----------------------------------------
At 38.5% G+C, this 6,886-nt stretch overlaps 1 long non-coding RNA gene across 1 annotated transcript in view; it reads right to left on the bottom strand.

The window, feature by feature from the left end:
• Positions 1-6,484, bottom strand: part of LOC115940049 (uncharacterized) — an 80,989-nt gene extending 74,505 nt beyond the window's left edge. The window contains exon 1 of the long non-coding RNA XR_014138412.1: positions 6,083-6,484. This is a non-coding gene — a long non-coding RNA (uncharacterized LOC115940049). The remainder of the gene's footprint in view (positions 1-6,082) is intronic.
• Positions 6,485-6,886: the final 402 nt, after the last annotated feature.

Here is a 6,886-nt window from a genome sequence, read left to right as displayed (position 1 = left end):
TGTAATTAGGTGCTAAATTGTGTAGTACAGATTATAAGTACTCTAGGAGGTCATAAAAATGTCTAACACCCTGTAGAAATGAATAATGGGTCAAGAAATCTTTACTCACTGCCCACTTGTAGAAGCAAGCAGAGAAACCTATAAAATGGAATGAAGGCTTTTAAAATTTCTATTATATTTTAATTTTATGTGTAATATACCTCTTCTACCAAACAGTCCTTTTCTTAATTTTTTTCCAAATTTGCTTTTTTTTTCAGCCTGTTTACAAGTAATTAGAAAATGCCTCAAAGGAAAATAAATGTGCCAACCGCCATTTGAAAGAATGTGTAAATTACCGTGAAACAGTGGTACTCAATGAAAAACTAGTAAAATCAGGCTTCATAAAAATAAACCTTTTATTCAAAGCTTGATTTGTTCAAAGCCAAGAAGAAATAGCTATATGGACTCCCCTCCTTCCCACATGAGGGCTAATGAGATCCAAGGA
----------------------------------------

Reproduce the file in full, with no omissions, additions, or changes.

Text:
At 38.5% G+C, this 6,886-nt stretch overlaps 1 long non-coding RNA gene across 1 annotated transcript in view; it reads right to left on the bottom strand.

The window, feature by feature from the left end:
• Positions 1-6,484, bottom strand: part of LOC115940049 (uncharacterized) — an 80,989-nt gene extending 74,505 nt beyond the window's left edge. The window contains exon 1 of the long non-coding RNA XR_014138412.1: positions 6,083-6,484. This is a non-coding gene — a long non-coding RNA (uncharacterized LOC115940049). The remainder of the gene's footprint in view (positions 1-6,082) is intronic.
• Positions 6,485-6,886: the final 402 nt, after the last annotated feature.

Here is a 6,886-nt window from a genome sequence, read left to right as displayed (position 1 = left end):
TGTAATTAGGTGCTAAATTGTGTAGTACAGATTATAAGTACTCTAGGAGGTCATAAAAATGTCTAACACCCTGTAGAAATGAATAATGGGTCAAGAAATCTTTACTCACTGCCCACTTGTAGAAGCAAGCAGAGAAACCTATAAAATGGAATGAAGGCTTTTAAAATTTCTATTATATTTTAATTTTATGTGTAATATACCTCTTCTACCAAACAGTCCTTTTCTTAATTTTTTTCCAAATTTGCTTTTTTTTTCAGCCTGTTTACAAGTAATTAGAAAATGCCTCAAAGGAAAATAAATGTGCCAACCGCCATTTGAAAGAATGTGTAAATTACCGTGAAACAGTGGTACTCAATGAAAAACTAGTAAAATCAGGCTTCATAAAAATAAACCTTTTATTCAAAGCTTGATTTGTTCAAAGCCAAGAAGAAATAGCTATATGGACTCCCCTCCTTCCCACATGAGGGCTAATGAGATCCAAGGA